Sunday, Apr 29 at 7:30 pm
Presented with Proyector. Screening to be followed by discussion with Director Natalia Almada
UnionDocs is excited to welcome back Proyector for a screening of filmmaker Natalia Almada’s EL GENERAL. The screening, a co-presentation with Women Make Movies and Cinema Tropical, and will be in anticipation for the release of the U.S. Theatrical Premiere of Almada’s debut narrative film.
Past and present collide in this extraordinarily well crafted documentary when Almada brings to life audio recordings she inherited from her grandmother. These recordings feature Alicia Calles’ reminiscences about her own father—Natalia’s great-grandfather—General Plutarco Elías Calles, a revolutionary general who became president of Mexico in 1924. In his time, Calles was called “El Bolshevique” and “El Jefe Máximo”, or “the foremost chief”. Today, he remains one of Mexico’s most controversial figures, illustrating both the idealism and injustices of the country’s history.
Through Alicia’s voice, this visually stunning, stylistically innovative film moves between the conflicting memories of a daughter grappling with her remembrances of her father and his violent public legacy. It draws exceptional strength from meticulously edited audio, haunting photographs, archival newsreels, and old Hollywood films, combined with an original evocative soundtrack, sweeping footage of modern-day Mexico City, and interviews with today’s working poor. EL GENERAL is a poetic and cinematic exploration of historical judgment, and a complex, arresting portrait of a family and country living under the shadows of the past.
Broadcast on P.O.V.’s 2010 Season on PBS
Sundance Film Festival, Directing Award: US Documentary
Cine Las Americas, Audience Award: Best Documentary Feature
“Beautifully detailed and captivating.”
Seattle Film Festival
“An extraordinarily courageous way to delve into the origins from which you come.”
All Water Has a Perfect Memory
Natalia Almada, 19 min., 2001
ALL WATER HAS A PERFECT MEMORY is a poignant experimental documentary that explores the effects of tragedy and remembrance on a bi-cultural family. At seven months old, filmmaker Natalia Almada lost her two-year-old sister, Ana Lynn, in a drowning accident at her childhood home in Mexico. Inspired by an essay written by Toni Morrison, in which she speaks of the Mississippi River’s ability to conjure memories, this moving piece serves as a meditation on the cultural and gender differences between the filmmaker’s North American mother and Mexican father in the face of their daughter’s death. Through personal recollections narrated by each family member, including her brother, Almada incorporates Super-8 home movies, photographs and fabricated images to weave together a touching and moving visual memory of Ana Lynn.
Natalia Almada, 83 min., 2009
A glimpse into the life of the Mexican President.
Recipient of the 2012 MacArthur “Genius” Award, Natalia Almada combines artistic expression with social inquiry to make films that are both personal reflections and critical social commentaries. Her work straddles the boundaries of documentary, fiction, and experimental film. Her most recent film Todo lo demás (Everything Else) is a narrative feature starring Academy Award-nominated Adriana Barraza; it premiered at the New York Film Festival and was nominated for a Mexican Academy Award. El Velador (The Night Watchman) premiered at the 2011 Cannes Directors’ Fortnight and broadcast on the award-winning PBS program POV, along with her other two feature documentaries Al otro lado (To The Other Side) and El General (The General). Almada’s short film All Water Has a Perfect Memory premiered at the 2002 Sundance Film Festival and received the Best Documentary Short award at the Tribeca Film Festival. Almada was the recipient of the 2009 Best Documentary Director Award at the Sundance Film Festival and has received fellowships from the Guggenheim Foundation, USA Artists, The Herb Alpert Foundation, and MacDowell Colony. Almada graduated with a Masters of Fine Arts in photography from the Rhode Island School of Design and currently lives between Mexico City and San Francisco.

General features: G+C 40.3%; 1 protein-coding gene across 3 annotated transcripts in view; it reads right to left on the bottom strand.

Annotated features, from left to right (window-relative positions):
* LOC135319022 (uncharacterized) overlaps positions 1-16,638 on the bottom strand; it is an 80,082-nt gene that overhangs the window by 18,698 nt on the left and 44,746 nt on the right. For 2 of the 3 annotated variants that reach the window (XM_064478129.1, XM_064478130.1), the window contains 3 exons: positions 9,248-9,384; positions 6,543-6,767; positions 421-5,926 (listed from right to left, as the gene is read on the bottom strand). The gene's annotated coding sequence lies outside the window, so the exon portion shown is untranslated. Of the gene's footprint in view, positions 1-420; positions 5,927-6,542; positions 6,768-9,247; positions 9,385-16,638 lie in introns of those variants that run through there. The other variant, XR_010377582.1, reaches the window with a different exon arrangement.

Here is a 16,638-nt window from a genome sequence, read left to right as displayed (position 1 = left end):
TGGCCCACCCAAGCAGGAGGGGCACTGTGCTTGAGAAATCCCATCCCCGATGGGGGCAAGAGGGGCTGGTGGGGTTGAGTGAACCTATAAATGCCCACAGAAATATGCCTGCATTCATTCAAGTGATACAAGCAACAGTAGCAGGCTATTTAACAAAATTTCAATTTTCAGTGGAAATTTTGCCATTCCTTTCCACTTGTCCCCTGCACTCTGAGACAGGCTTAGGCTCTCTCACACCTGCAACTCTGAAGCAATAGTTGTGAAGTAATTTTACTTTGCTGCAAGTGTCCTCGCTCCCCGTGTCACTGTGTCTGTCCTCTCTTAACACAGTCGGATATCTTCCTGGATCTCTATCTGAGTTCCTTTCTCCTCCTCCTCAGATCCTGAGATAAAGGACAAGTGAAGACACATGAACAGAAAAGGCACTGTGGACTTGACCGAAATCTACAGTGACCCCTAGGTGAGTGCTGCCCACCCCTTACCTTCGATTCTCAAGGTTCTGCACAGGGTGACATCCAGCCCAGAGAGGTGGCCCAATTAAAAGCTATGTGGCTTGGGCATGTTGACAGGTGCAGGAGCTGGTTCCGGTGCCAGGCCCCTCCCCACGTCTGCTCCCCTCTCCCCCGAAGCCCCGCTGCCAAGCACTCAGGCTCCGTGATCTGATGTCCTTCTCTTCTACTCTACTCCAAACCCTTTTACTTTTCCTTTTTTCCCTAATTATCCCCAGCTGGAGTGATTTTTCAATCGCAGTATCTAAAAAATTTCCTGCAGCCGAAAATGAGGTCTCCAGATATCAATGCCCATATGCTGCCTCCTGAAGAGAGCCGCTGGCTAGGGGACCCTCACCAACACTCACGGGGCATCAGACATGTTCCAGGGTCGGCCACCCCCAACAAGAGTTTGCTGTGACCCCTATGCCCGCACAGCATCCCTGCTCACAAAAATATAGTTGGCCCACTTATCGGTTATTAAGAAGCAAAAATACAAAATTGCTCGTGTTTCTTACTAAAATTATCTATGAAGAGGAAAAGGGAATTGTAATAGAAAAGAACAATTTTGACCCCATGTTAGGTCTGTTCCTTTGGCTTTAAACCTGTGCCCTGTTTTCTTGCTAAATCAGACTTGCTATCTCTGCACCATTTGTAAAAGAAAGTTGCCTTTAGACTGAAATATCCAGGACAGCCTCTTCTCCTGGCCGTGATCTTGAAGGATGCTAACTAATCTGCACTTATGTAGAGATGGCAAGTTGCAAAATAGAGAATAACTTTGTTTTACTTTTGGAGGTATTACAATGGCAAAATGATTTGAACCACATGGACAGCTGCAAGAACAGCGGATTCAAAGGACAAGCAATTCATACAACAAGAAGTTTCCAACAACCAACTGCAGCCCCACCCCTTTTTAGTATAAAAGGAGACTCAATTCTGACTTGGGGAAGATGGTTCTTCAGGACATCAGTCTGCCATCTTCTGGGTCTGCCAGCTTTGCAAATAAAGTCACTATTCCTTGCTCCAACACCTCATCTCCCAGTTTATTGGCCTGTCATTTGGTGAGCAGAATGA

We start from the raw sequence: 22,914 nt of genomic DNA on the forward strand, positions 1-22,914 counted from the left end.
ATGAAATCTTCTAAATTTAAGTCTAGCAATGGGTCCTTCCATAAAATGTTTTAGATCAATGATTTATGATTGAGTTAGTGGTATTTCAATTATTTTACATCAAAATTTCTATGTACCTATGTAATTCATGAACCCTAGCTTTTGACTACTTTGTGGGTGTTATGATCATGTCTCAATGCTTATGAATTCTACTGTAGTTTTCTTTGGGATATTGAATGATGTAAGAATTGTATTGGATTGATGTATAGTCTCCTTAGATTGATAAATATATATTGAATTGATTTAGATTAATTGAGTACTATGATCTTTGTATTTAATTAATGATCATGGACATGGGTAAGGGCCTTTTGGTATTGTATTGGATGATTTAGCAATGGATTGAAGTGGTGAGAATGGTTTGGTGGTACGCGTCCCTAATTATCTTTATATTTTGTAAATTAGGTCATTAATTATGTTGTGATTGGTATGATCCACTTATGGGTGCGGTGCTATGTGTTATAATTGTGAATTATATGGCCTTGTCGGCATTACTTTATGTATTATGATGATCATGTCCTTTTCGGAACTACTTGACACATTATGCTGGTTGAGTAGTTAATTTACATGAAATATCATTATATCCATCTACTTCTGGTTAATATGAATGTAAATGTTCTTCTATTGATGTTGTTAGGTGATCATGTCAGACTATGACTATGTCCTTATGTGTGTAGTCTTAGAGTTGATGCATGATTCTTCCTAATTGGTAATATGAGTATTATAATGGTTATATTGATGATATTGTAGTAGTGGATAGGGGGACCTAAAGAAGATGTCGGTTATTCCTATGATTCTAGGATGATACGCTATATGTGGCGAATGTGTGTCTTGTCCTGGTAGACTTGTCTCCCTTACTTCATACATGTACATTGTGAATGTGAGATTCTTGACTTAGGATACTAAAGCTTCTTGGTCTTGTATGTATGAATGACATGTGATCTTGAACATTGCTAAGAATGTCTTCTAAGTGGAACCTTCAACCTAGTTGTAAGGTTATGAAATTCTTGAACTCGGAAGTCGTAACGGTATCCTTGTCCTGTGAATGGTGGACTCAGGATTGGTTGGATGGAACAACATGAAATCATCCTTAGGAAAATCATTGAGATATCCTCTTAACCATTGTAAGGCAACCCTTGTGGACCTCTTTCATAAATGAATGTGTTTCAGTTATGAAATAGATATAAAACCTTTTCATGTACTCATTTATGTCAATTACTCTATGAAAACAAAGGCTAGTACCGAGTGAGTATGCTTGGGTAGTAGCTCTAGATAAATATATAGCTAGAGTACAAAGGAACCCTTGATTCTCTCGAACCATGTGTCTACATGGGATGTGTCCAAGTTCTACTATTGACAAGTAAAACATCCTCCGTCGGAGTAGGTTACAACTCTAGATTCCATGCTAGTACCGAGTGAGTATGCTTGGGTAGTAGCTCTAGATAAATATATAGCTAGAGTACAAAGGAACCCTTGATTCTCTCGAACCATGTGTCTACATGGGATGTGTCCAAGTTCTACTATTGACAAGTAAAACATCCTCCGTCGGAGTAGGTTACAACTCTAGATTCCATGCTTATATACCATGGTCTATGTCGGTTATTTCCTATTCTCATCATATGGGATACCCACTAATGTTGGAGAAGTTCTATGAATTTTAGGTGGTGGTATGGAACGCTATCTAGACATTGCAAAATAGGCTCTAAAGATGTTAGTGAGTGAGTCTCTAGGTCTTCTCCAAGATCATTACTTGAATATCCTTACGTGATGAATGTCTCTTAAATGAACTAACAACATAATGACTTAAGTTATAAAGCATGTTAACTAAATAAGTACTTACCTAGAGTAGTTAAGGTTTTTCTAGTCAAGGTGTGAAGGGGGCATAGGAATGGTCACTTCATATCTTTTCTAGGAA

Sebastian Diaz is a Mexican filmmaker and film programmer based in New York. He was a fellow at UnionDocs Collaborative Studio, Brooklyn 2013, where he directed ‘Toñita’s’ (MoMA Documentary Fortnight 2014). He co-directed ‘Brilliant Soil’ (Material Culture & Archeology Film Prize at 13th RAI International Fest of Ethnographic Film, Edinburgh 2011). Sebastian photographed and edited the documentary ‘Tijuaneados Anonymous’ (Ambulante Festival 2010; Best local film at San Diego Latino Film Festival). He cofounded ‘Bulbo Art Collective’, which produced a documentary series broadcast in US and Mexico about Tijuana/San Diego border culture (Channels 22 & Univision). His work has been exhibited at ARCO (Madrid), The MAK Museum (Vienna), InSite_05 (Tijuana San Diego), among others. He curates contemporary Mexican films at several venues in New York City.
Melissa Saucedo is documentary filmmaker from Northeast Mexico. She moved to New York City with The Fulbright Scholarship in 2011. Her documentary, The Coalmen, about the harsh working conditions of coal miners in Mexico, was awarded at Monterrey International Film Festival in 2010. In NYC, she worked for brief periods at the production company Quit Pictures, POV – television’s longest-running showcase for independent non-fiction films, and UnionDocs. As an independent filmmaker she focuses on issues of health, gender, education, and immigration. She holds a MFA in Integrated Media Arts from Hunter College, CUNY, and a MS in Communications and BA in Marketing from the Monterrey Institute of Technology in Mexico.